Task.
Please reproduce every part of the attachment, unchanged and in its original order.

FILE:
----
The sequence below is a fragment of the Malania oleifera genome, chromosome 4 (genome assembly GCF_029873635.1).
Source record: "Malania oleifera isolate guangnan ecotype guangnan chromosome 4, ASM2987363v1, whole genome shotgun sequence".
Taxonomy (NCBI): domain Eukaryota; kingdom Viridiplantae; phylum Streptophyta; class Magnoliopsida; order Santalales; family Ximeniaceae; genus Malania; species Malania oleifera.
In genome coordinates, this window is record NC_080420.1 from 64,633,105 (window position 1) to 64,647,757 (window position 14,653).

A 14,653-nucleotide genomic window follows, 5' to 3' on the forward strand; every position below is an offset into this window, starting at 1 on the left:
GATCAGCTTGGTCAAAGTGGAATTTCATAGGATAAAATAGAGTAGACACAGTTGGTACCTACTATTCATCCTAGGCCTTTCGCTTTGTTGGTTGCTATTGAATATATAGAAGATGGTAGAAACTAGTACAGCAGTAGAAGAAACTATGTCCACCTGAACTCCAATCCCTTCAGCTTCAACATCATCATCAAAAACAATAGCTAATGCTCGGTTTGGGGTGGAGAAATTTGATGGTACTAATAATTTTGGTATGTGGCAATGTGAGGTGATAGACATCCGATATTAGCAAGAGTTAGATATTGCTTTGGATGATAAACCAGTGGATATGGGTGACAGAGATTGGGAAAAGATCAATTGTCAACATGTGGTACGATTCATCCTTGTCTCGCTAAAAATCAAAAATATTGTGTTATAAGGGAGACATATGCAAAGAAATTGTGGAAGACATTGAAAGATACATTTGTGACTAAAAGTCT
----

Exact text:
The sequence below is a fragment of the Malania oleifera genome, chromosome 4 (genome assembly GCF_029873635.1).
Source record: "Malania oleifera isolate guangnan ecotype guangnan chromosome 4, ASM2987363v1, whole genome shotgun sequence".
Taxonomy (NCBI): domain Eukaryota; kingdom Viridiplantae; phylum Streptophyta; class Magnoliopsida; order Santalales; family Ximeniaceae; genus Malania; species Malania oleifera.
In genome coordinates, this window is record NC_080420.1 from 64,633,105 (window position 1) to 64,647,757 (window position 14,653).

A 14,653-nucleotide genomic window follows, 5' to 3' on the forward strand; every position below is an offset into this window, starting at 1 on the left:
GATCAGCTTGGTCAAAGTGGAATTTCATAGGATAAAATAGAGTAGACACAGTTGGTACCTACTATTCATCCTAGGCCTTTCGCTTTGTTGGTTGCTATTGAATATATAGAAGATGGTAGAAACTAGTACAGCAGTAGAAGAAACTATGTCCACCTGAACTCCAATCCCTTCAGCTTCAACATCATCATCAAAAACAATAGCTAATGCTCGGTTTGGGGTGGAGAAATTTGATGGTACTAATAATTTTGGTATGTGGCAATGTGAGGTGATAGACATCCGATATTAGCAAGAGTTAGATATTGCTTTGGATGATAAACCAGTGGATATGGGTGACAGAGATTGGGAAAAGATCAATTGTCAACATGTGGTACGATTCATCCTTGTCTCGCTAAAAATCAAAAATATTGTGTTATAAGGGAGACATATGCAAAGAAATTGTGGAAGACATTGAAAGATACATTTGTGACTAAAAGTCT